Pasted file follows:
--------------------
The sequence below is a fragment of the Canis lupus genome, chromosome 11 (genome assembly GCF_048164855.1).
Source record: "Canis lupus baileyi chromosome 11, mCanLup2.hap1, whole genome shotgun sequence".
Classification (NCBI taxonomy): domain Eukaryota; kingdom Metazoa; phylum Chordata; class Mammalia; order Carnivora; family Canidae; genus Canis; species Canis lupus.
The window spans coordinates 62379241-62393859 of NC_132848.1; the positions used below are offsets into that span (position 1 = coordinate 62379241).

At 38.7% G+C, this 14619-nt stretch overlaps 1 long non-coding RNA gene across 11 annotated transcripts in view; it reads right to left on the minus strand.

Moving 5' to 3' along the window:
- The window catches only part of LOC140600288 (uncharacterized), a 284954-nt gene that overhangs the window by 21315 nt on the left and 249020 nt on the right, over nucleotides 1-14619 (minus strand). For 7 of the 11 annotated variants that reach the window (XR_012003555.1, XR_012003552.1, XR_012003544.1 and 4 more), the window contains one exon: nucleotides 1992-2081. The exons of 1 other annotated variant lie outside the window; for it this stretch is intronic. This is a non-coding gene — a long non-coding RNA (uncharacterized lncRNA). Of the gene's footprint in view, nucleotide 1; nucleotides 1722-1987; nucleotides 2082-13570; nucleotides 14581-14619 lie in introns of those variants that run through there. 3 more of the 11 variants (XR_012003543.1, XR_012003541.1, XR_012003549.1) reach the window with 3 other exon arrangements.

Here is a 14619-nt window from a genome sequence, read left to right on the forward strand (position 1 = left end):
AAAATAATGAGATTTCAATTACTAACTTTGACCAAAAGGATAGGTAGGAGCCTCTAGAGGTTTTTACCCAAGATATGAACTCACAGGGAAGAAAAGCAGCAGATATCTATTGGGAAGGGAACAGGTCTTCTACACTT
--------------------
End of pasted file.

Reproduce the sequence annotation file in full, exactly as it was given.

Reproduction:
The sequence below is a fragment of the Canis lupus genome, chromosome 11 (genome assembly GCF_048164855.1).
Source record: "Canis lupus baileyi chromosome 11, mCanLup2.hap1, whole genome shotgun sequence".
Classification (NCBI taxonomy): domain Eukaryota; kingdom Metazoa; phylum Chordata; class Mammalia; order Carnivora; family Canidae; genus Canis; species Canis lupus.
The window spans coordinates 62379241-62393859 of NC_132848.1; the positions used below are offsets into that span (position 1 = coordinate 62379241).

At 38.7% G+C, this 14619-nt stretch overlaps 1 long non-coding RNA gene across 11 annotated transcripts in view; it reads right to left on the minus strand.

Moving 5' to 3' along the window:
- The window catches only part of LOC140600288 (uncharacterized), a 284954-nt gene that overhangs the window by 21315 nt on the left and 249020 nt on the right, over nucleotides 1-14619 (minus strand). For 7 of the 11 annotated variants that reach the window (XR_012003555.1, XR_012003552.1, XR_012003544.1 and 4 more), the window contains one exon: nucleotides 1992-2081. The exons of 1 other annotated variant lie outside the window; for it this stretch is intronic. This is a non-coding gene — a long non-coding RNA (uncharacterized lncRNA). Of the gene's footprint in view, nucleotide 1; nucleotides 1722-1987; nucleotides 2082-13570; nucleotides 14581-14619 lie in introns of those variants that run through there. 3 more of the 11 variants (XR_012003543.1, XR_012003541.1, XR_012003549.1) reach the window with 3 other exon arrangements.

Here is a 14619-nt window from a genome sequence, read left to right on the forward strand (position 1 = left end):
AAAATAATGAGATTTCAATTACTAACTTTGACCAAAAGGATAGGTAGGAGCCTCTAGAGGTTTTTACCCAAGATATGAACTCACAGGGAAGAAAAGCAGCAGATATCTATTGGGAAGGGAACAGGTCTTCTACACTT